Which is not to say the changeover was without problems. The Meisha Merlin books are gorgeous, and so are the SubPress books… but they are also different. Subterranean has its own views on book design, its own ideas about graphics, its own way of doing things, and its own likes, dislikes, and preferences. When Subterranean took over, they changed the size of the book, dropped some of the features of the Meisha Merlin limiteds (the gilded pages, for example), even split the books into two volumes (in a single slipcase). All of which led to a certain amount of unhappy collectors. While I think everyone appreciated the quality of the books, and the love that had gone into them, the Meisha Merlin and Subterranean editions could not really be considered a SET, except in the broadest terms. The books did not match. Lined up side by side on the bookshelf, they did not look as if they belonged together.

Meisha Merlin STORM OF SWORDS
((never published))

Subterranean STORM OF SWORDS

Small wonder then that, almost from the day that the Subterranean STORM OF SWORDS was first published, both Bill Schafer and I began to receive letters from collectors asking that SubPress do its own editions of A GAME OF THRONES and A CLASH OF KINGS, in a format similar to their later limiteds, to make a true set. There has been a steady stream of such letters and emails over the intervening years… enough so that Bill finally decided that they had a point and, with my blessing, went to Bantam Spectra and secured the license.

As with the other Subterranean editions (and the Meisha Merlin editions before them), the Nasmith GAME OF THRONES will be signed and numbered and slipcased, limited to 52 lettered copies (A through ZZ) and 448 numbered copies (1 through 448). First right of purchase will go to those customers buying the SubPress limited of A DANCE WITH DRAGONS. The series is fully subscribed at the moment, I fear… but there are always drop outs, so I expect some copies will become available to new buyers (though probably not many).

The value of those Meisha Merlin editions has reached astronomical heights on the collector’s market in the last year or two, and I know there will be some concern about how these new SubPress editions will impact that value. There is really no certain way to predict that, of course; the rare book market can be volatile. But I did speak to several collectors and rare book dealers before signing off on these new editions, and the general opinion was that any impact would be minimal. The SubPress edition is in no sense a reprint of the Meisha Merlin, after all. Only the text will be the same (and the text is the same in all the trade hardcover and paperback editions as well). The size, format, type font, book design, paper stock, and everything else about the Subterranean edition will be different. And of course Ted Nasmith’s art will all be completely new, and original to the book. The Meisha Merlin books will be just as rare as they are now, and I suspect their value will continue to appreciate… (at least as long as the HBO series stays on the air, but that’s a different discussion). But hundreds of new fans will now have the chance to add a gorgeous limited edition of A GAME OF THRONES to their shelves, and perhaps some of the many “busted sets” out there will be completed.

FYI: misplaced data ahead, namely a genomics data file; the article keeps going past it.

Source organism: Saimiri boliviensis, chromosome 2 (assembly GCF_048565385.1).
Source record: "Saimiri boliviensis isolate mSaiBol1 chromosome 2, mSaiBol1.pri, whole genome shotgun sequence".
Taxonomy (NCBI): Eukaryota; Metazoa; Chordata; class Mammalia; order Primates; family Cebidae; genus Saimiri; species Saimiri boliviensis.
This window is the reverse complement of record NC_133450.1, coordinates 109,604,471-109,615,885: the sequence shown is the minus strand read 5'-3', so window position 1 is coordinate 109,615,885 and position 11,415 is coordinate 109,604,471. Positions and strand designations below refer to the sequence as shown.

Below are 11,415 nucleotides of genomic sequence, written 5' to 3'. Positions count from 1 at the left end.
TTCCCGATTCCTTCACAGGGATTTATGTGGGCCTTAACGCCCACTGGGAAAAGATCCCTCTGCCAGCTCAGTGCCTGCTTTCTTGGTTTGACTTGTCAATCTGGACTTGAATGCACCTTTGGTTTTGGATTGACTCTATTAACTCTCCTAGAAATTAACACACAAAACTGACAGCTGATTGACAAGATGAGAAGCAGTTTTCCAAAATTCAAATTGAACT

I think it’s a win/ win. And I know that Ted Nasmith is going to give us some stunning artwork. So thanks to all of you out there who have been pushing for this through the years, and sending us all those emails.

Art Collectors Assemble!

March 2, 2011 at 10:04 am
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Some of you out there collect original science fiction and fantasy art, I know.

(I do. Mostly I buy covers and other illustrations based on my own writings. Not entirely, though. Sometimes I just see a piece of art I love in a gallery or convention art show. I’ve been collecting art since… well, since I looked like that guy in the thumbnail).

If you liked Ted Nasmith’s artwork for the 2011 “Calendar of Ice & Fire,” maybe you’ve dreamed of hanging one of his originals on your own walls.

Well, now’s your chance. Ted’s paintings of the castles of Westeros are going up for sale, along with a lot of his stunning Tolkien art and other work. You can download a PDF of the catalog and peruse the offerings at http://www.adcbooks.co.uk/catalogue-2010-11.pdf

If you like what you see, and want to own your own Nasmith original, remember… he who hesitates is lost. Four of the paintings are already spoken for, I understand — King’s Landing, Oldtown, Dragonstone, Castle Black. ((Two of those by me, myself, and I, heh heh.)) The rest remain available, but who knows for how long?

I should add, for what it’s worth, that original art makes a great investment. Way back around 1974 or so, Frank Kelly Freas offered to sell me the original of his ANALOG cover for my story “Second Kind of Loneliness” for $200. That was my very first cover, and I loved it, so I was sorely tempted. I had only been paid $250 for the story, however, and I was still a VISTA volunteer, just barely making the rent, so I passed, and bought one of the interiors instead. I have rued it ever since. I mean, I do love the B&W I bought, but that cover… last time it changed hands, I think it went for $10,000, and THAT was twenty years ago. I’d be scared to learn what it was worth now.

Actually, though, the money is secondary, of more concern to my eventual heirs than me. I’ll likely never sell the art I’ve collected. What you want to do is buy artwork that you love, that you will enjoy looking at on your wall for the rest of your life. That’s what we do.